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This article is taken from PN Review 137, Volume 27 Number 3, January - February 2001.

The Value of Scholarship: Mina Loy as fact and fiction Peter Quartermain

Antonia Logue's somewhat gushy pot-boiler of an epistolary novel, Shadow-Box, would not warrant much attention, perhaps, were it not that Logue's use of sources, and the extraordinary hype accompanying the novel's publication, raise interesting and disturbing questions. Now that some of the excitement following its initial publication has died down it might be possible to see them clearly, even if answers to the questions they raise do not spring readily to mind. The English edition of Shadow-Box (London: Bloomsbury, 1999), in the same year rapidly followed by its American and Canadian counterparts (New York: Grove; Toronto: McClelland & Stewart), appeared in a flurry of publicity and favourable reviews which - and I quote from the blurb to the New York edition - 'around the world' hailed the book 'as one of the year's most auspicious debuts'. In 1996, as Rosita Boland reported in the Irish Times, Bloomsbury had bought the publication rights at auction on the basis of a six-page sample, paying Logue an advance of £66,000. On publication early in 1999 Shadow-Box won the Irish Times prize for fiction, worth a further £ 5,000.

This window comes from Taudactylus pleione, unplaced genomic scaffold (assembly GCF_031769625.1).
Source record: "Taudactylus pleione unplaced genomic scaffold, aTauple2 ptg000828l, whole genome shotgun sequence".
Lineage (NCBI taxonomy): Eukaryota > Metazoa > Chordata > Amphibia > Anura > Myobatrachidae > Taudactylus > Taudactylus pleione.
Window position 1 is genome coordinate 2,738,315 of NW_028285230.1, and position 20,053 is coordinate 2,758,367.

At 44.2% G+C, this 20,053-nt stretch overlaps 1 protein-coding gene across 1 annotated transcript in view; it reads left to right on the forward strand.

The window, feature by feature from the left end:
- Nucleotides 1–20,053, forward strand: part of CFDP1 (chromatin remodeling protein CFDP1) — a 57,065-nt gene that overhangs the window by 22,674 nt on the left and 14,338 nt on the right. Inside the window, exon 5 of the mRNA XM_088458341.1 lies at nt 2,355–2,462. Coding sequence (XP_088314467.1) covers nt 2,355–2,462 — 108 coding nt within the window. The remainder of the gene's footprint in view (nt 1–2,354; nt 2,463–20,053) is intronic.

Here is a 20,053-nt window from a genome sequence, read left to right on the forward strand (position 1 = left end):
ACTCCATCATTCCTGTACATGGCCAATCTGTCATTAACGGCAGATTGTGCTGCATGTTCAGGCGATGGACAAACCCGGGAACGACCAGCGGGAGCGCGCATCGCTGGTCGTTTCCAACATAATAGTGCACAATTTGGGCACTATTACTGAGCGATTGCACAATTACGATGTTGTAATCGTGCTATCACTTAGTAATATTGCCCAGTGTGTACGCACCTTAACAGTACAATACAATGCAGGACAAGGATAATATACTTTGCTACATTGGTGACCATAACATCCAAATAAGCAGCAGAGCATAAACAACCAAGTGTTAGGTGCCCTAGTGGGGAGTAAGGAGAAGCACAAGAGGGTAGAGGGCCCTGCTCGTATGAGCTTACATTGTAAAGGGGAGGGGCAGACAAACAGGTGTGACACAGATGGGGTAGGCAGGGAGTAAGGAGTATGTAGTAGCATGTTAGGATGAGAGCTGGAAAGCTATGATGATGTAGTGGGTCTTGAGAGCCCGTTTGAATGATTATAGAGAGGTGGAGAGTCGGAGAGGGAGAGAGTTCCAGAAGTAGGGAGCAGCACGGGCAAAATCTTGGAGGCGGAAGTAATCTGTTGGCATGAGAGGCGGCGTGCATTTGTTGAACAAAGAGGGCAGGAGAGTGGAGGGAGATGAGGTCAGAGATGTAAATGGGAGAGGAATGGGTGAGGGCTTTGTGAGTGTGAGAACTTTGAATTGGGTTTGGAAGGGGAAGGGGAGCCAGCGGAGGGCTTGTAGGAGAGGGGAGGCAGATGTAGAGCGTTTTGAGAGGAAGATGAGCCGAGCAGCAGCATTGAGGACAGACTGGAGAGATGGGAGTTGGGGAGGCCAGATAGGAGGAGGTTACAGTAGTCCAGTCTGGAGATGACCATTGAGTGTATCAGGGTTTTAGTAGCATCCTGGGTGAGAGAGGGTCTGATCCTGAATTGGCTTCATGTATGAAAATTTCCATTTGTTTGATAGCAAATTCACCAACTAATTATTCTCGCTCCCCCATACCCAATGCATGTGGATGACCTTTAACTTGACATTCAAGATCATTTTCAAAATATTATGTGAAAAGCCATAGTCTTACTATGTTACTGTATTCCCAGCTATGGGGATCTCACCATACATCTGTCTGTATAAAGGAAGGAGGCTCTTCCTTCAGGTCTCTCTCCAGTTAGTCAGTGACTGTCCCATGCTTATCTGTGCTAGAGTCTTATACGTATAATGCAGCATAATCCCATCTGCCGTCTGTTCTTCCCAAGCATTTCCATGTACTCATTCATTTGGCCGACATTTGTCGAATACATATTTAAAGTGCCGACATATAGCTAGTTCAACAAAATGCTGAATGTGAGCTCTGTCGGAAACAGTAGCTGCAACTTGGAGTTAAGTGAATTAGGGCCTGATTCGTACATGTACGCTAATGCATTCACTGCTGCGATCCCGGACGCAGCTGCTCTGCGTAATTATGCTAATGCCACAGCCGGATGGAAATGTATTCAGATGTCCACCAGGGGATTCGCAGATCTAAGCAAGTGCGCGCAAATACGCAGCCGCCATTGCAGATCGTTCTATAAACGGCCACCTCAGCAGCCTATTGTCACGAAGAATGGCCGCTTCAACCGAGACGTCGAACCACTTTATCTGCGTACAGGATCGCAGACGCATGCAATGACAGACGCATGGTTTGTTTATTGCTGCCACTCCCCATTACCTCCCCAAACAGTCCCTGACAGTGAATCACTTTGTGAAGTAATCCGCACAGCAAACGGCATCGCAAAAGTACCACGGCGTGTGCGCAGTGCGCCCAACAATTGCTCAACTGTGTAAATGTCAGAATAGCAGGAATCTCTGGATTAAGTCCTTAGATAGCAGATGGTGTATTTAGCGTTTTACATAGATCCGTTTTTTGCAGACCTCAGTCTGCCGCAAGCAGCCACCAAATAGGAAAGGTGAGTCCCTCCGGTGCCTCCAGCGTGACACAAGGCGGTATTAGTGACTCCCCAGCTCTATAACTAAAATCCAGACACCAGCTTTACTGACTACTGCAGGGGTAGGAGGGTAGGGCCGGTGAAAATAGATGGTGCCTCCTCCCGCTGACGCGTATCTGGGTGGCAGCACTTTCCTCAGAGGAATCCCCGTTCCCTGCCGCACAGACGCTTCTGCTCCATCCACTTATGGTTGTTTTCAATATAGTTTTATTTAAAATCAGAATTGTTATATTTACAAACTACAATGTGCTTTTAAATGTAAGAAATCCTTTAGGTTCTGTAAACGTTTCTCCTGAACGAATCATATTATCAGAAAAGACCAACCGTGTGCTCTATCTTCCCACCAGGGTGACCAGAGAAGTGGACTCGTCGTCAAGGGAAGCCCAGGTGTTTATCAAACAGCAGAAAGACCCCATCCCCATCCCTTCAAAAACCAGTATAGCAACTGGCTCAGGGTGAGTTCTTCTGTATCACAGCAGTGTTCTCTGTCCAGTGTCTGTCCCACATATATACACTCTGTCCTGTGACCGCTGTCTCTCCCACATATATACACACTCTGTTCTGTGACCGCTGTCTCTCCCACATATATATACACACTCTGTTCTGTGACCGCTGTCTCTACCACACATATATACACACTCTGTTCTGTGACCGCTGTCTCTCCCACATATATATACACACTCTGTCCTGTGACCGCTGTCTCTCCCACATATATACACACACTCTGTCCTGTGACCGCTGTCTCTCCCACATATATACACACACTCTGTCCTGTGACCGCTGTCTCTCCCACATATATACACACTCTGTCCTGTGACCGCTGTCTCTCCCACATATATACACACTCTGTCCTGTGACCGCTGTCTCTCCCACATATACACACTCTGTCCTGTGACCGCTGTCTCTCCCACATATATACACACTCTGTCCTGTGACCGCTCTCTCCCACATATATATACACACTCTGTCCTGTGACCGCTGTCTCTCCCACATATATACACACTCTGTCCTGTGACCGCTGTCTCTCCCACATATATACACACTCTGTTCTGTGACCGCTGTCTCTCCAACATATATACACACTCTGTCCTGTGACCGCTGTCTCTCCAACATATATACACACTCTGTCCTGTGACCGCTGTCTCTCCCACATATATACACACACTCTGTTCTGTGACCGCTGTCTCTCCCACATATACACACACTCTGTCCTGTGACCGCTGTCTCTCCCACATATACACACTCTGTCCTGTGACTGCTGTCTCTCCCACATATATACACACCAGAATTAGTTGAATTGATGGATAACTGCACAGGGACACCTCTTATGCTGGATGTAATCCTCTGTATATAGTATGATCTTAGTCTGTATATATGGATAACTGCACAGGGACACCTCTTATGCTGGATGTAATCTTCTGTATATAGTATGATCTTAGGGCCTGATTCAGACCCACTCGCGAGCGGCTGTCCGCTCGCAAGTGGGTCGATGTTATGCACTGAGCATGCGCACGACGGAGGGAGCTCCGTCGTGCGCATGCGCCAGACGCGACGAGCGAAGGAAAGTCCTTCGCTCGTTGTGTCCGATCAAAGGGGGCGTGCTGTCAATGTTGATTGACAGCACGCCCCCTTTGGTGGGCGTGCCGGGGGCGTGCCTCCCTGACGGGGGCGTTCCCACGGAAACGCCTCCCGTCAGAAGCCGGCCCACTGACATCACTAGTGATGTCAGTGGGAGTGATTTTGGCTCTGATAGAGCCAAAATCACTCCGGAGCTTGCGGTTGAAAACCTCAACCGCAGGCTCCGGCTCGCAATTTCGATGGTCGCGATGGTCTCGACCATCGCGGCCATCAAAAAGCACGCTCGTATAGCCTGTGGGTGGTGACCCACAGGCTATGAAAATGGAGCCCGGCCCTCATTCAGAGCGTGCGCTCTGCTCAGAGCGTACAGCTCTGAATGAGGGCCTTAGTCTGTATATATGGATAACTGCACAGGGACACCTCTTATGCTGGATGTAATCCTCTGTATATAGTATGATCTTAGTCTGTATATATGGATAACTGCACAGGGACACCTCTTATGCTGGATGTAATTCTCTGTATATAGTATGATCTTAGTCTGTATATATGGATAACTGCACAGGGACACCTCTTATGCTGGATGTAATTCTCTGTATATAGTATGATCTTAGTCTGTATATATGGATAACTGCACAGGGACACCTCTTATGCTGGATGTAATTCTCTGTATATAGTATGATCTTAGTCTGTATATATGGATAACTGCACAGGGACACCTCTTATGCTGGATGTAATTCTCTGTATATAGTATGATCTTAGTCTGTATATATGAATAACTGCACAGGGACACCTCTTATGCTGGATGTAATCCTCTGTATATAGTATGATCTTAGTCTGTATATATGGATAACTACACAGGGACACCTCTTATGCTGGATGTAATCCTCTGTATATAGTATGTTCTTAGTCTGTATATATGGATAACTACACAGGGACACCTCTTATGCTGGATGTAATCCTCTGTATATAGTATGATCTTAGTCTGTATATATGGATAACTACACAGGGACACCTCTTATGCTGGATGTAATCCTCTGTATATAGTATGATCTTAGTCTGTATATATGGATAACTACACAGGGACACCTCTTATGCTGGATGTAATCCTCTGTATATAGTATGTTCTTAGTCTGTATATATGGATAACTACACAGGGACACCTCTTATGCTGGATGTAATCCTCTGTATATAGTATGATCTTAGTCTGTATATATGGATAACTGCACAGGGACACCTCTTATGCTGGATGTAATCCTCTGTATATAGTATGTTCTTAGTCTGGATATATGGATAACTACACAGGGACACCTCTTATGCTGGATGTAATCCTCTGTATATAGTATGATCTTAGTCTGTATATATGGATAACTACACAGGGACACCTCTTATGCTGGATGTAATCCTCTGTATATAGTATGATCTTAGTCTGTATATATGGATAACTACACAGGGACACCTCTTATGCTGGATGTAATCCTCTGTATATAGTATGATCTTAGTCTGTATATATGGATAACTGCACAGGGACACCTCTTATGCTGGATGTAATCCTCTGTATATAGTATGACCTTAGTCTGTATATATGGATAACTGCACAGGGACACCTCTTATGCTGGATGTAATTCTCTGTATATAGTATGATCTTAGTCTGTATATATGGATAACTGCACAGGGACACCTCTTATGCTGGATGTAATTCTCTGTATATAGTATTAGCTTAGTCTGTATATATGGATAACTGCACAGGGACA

Told almost entirely through imagined letters between Mina Loy and Jack Johnson (the great bulk of them by Loy), Shadow-Box is a retrospective account of Loy's life in Europe and New York in the first two decades of the century, and her passionate relationship with Arthur Cravan who instead of drowning off the coast of Mexico in 1918 as everyone believed, in ...


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